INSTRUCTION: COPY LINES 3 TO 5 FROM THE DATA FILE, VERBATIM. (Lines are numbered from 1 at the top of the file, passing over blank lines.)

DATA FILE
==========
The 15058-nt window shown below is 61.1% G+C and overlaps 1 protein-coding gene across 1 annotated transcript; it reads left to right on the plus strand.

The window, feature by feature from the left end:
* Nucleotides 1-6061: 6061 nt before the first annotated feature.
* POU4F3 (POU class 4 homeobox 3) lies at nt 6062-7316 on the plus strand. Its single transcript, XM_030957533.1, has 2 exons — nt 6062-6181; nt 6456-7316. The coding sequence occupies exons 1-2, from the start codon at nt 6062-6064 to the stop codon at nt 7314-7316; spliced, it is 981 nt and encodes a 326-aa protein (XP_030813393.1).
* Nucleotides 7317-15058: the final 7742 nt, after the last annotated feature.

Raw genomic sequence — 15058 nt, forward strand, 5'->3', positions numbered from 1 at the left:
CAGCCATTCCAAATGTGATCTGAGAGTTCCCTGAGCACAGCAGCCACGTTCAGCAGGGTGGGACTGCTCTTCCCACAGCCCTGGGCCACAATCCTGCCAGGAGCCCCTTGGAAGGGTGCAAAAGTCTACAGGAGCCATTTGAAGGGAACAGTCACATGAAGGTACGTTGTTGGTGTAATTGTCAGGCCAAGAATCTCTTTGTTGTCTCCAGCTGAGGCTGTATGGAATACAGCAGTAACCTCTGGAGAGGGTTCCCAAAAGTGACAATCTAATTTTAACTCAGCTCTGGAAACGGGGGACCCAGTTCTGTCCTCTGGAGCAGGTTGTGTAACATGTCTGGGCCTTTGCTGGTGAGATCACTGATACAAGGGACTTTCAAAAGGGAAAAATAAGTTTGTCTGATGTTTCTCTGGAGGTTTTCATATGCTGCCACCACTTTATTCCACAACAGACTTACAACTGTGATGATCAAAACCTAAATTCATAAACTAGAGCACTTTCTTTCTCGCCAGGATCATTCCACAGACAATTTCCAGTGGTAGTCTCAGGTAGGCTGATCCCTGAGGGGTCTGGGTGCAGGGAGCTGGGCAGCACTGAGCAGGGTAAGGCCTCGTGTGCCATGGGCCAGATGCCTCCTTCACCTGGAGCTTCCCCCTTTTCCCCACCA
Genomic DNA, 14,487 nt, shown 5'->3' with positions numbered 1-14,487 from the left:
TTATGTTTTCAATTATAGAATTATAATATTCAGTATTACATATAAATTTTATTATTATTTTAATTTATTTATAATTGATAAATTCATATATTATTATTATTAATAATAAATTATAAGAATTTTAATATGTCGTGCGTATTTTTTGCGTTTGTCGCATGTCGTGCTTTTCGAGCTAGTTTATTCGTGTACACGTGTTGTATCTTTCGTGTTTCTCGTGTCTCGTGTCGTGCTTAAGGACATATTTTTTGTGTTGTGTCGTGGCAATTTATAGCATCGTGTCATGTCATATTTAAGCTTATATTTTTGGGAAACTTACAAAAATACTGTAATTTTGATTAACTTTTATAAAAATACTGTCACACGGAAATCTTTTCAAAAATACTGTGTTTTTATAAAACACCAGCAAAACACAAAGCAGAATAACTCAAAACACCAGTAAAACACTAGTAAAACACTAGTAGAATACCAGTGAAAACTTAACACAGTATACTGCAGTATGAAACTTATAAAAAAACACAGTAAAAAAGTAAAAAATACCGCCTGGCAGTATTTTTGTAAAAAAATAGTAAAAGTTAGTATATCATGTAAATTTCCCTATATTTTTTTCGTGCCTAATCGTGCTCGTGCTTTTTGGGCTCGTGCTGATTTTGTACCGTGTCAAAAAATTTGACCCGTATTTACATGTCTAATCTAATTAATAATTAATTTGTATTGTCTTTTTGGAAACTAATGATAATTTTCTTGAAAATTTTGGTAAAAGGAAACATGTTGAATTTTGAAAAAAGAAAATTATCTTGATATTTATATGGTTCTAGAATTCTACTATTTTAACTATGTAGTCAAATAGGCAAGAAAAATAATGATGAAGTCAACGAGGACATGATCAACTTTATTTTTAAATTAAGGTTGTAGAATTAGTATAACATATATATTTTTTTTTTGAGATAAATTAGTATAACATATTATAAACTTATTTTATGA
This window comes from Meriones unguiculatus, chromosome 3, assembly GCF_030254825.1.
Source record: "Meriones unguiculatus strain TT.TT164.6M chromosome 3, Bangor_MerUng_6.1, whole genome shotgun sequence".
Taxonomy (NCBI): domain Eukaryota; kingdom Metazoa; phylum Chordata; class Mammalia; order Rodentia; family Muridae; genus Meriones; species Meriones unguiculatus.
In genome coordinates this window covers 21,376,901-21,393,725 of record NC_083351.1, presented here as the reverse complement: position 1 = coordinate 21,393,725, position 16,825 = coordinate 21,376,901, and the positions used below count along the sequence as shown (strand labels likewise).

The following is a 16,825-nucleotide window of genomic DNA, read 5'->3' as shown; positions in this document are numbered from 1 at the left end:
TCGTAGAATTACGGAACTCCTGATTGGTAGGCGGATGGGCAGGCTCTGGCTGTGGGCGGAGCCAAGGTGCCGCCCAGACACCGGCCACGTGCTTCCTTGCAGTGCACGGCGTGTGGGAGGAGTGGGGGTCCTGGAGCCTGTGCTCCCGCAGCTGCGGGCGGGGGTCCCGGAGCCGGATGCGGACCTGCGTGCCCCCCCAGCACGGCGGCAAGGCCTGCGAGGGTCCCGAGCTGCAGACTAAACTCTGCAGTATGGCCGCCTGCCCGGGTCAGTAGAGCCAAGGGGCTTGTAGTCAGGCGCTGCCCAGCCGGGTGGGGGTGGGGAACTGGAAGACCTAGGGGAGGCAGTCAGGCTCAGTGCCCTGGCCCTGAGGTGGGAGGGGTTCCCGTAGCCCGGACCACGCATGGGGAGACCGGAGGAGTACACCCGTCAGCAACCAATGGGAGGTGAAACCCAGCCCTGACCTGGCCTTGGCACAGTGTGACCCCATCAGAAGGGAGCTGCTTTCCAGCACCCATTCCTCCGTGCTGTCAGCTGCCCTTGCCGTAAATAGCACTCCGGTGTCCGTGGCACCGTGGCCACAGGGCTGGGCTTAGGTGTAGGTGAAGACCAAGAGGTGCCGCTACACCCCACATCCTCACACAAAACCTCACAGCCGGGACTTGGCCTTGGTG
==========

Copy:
* Nucleotides 1-6061: 6061 nt before the first annotated feature.
* POU4F3 (POU class 4 homeobox 3) lies at nt 6062-7316 on the plus strand. Its single transcript, XM_030957533.1, has 2 exons — nt 6062-6181; nt 6456-7316. The coding sequence occupies exons 1-2, from the start codon at nt 6062-6064 to the stop codon at nt 7314-7316; spliced, it is 981 nt and encodes a 326-aa protein (XP_030813393.1).
* Nucleotides 7317-15058: the final 7742 nt, after the last annotated feature.